I’ve heard people say, ‘meditation makes me anxious’.
No, meditation shows you how anxious you have always been. My coach said that, and he was right. It brought me back to five years ago.
I had begun going through EMDR therapy at the time of my separation from my fiancé. My therapist asked me to meditate for two minutes, to see what happened.
What happened was, I experienced a panic attack. I struggled to breathe, and felt like my chest was going to collapse. It felt like my world was crumbling. I was going to pass out and die. This was how extreme and terrifying this experience was for me.
To soothe myself I had to go outside and distract myself with the downtown lights and noise of Kansas City, MO.
Then, I meditated again.
Again, panic attack.
I was instructed to observe my thoughts as clouds.
These ‘clouds’ were a constant barrage of martyrdom, crucifixion and self aggrandizement. This had been running behind the scene for years. I never knew it.
Being in my brain and body was a scary place, especially in the moment of seeing what was the truth of my world.
I clung to each one of those voices (clouds) as the truth of life. Each of those thoughts represents who I was and must be at any given moment, to feel like I am ‘making it’ in life. Or, thoughts that stated, without question, who someone else was or was not.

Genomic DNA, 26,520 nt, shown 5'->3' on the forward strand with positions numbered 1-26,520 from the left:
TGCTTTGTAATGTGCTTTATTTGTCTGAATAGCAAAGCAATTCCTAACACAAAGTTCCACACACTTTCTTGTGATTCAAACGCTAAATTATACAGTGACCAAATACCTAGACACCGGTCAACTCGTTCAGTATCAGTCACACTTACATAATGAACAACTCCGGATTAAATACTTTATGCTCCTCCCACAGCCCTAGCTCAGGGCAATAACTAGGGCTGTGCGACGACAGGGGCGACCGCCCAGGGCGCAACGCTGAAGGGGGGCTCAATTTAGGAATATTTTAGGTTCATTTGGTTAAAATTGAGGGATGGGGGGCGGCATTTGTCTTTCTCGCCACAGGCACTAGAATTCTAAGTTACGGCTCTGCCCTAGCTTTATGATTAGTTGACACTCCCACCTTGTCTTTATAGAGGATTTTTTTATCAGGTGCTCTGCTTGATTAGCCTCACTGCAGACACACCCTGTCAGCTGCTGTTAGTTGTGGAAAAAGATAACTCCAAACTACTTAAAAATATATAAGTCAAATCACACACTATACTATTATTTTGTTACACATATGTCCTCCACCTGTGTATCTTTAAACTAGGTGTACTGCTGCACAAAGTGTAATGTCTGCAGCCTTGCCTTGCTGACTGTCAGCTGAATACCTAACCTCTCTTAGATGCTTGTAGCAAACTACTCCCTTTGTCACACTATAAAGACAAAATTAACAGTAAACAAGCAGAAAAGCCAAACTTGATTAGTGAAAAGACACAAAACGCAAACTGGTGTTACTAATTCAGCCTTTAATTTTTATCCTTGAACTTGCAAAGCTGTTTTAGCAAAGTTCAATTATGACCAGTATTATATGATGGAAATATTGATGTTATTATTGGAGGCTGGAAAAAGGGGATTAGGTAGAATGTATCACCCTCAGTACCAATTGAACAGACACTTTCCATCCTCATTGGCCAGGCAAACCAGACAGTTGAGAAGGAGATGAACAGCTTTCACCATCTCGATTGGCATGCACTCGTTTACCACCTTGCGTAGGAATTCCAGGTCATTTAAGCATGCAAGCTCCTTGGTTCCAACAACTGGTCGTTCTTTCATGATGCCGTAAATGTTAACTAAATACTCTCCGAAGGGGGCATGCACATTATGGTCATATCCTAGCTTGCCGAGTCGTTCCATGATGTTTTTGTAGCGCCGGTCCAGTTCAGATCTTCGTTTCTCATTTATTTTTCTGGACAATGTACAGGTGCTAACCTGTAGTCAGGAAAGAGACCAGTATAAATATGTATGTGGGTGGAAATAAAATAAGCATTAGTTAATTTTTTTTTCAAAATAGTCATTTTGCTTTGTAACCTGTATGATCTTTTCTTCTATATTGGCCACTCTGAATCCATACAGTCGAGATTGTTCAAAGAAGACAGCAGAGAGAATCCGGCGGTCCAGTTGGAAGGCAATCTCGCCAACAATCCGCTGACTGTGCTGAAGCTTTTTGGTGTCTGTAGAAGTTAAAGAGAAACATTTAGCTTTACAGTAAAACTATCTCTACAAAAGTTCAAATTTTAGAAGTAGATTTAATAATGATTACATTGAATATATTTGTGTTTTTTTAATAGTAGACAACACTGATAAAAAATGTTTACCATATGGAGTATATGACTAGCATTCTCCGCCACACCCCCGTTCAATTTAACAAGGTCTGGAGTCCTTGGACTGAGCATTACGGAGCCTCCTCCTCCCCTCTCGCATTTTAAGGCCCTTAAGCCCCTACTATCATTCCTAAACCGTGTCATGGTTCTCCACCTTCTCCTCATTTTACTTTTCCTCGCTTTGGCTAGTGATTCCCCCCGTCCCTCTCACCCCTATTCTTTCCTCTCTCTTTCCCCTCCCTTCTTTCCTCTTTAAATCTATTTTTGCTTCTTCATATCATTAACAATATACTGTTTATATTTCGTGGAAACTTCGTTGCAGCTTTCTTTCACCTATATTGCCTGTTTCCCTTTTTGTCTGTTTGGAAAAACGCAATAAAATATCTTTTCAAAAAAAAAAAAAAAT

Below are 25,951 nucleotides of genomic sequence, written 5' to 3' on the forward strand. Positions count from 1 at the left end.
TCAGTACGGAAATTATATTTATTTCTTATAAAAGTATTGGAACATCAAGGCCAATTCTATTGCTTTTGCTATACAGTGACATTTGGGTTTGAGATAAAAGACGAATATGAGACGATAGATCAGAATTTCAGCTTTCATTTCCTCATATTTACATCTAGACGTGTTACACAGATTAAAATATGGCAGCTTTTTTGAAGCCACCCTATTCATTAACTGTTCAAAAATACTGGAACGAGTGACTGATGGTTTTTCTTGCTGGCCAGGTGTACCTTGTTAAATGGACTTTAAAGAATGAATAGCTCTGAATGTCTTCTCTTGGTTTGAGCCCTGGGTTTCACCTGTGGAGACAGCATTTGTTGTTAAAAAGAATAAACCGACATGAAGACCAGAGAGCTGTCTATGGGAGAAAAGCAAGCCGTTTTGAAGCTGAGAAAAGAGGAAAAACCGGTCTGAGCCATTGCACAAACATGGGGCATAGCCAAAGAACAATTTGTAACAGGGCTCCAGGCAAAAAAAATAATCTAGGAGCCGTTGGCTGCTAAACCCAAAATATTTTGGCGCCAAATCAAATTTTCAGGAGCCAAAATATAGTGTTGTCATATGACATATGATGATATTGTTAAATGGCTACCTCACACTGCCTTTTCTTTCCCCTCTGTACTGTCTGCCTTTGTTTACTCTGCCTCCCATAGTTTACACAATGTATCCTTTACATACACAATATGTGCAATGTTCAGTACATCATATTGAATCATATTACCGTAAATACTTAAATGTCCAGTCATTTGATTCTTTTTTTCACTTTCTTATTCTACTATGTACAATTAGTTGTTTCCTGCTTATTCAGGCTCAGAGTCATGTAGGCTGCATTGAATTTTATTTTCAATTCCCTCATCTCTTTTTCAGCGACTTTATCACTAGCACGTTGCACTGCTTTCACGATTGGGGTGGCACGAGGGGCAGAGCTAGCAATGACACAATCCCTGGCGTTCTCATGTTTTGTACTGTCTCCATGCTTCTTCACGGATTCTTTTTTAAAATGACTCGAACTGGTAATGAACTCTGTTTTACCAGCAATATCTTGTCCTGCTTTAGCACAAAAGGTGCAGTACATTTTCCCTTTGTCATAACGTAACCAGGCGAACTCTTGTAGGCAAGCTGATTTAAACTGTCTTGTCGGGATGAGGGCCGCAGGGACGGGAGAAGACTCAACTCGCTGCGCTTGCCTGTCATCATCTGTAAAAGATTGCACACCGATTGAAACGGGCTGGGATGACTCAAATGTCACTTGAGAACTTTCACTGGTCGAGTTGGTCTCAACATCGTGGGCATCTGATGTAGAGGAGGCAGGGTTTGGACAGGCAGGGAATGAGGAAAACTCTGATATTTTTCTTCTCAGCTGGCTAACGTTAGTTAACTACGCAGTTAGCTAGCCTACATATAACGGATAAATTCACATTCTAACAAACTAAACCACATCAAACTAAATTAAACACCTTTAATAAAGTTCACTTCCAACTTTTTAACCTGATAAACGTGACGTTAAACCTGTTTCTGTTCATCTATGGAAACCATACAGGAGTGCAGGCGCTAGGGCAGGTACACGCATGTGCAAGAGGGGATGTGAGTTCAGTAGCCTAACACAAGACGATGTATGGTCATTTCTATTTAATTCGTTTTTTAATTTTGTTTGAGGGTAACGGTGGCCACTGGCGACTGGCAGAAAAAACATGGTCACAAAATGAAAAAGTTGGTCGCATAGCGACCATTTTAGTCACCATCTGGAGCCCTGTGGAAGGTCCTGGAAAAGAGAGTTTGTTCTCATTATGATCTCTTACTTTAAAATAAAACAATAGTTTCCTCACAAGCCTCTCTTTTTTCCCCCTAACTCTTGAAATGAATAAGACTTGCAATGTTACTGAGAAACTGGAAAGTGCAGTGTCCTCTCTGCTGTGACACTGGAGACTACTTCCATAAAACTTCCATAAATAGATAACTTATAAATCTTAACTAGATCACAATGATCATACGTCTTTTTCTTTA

On this night, there was a mix of shouting about my fiancé leaving. The RFP process I was spearheading to double the size of our team. And, a lot of, ‘what the hell am I doing?’
Then, I meditated again.
Again, same result.
The imbalances in my mind were evident, and yet, I had no idea where to begin. There was so much pain and suffering from years of my mind wiring this way.
I fell apart. I cried from a deep pain that had been inside of me for years, as I lay on the floor.
I cried more this night and during this period of my life, than ever before. Each time, creating new space, and feeling of lightness, follows.
What were all these lies that I had been believing?
Which were lies, and which were real?
What made me feel and think this way?
Why does this hurt so damn much?
How do I fix this?
Questions going on for me as my world crumbled, from the inside out. As I crumbled inside, it felt like all the world around me was falling apart, too.
All the ‘facts’ I ever believed began to come into question.
During this night, my sister’s death came to mind for me. She was killed three years prior. Ran over by a car. She was 34.
I had yet to face her death, other than I made a commitment to remember always, we are not guaranteed tomorrow.
Here I was, 31, and I felt like I was dying. Something inside of me was dying. I recommitted to myself what I had committed to her at her funeral. About how I would live my life.
On this night, it became clear that this way of feeling and thinking is not normal. It is not normal to talk to myself this way. To feel this way. Even though I had carried most of this with me my entire life, it was like a switch flipped that night.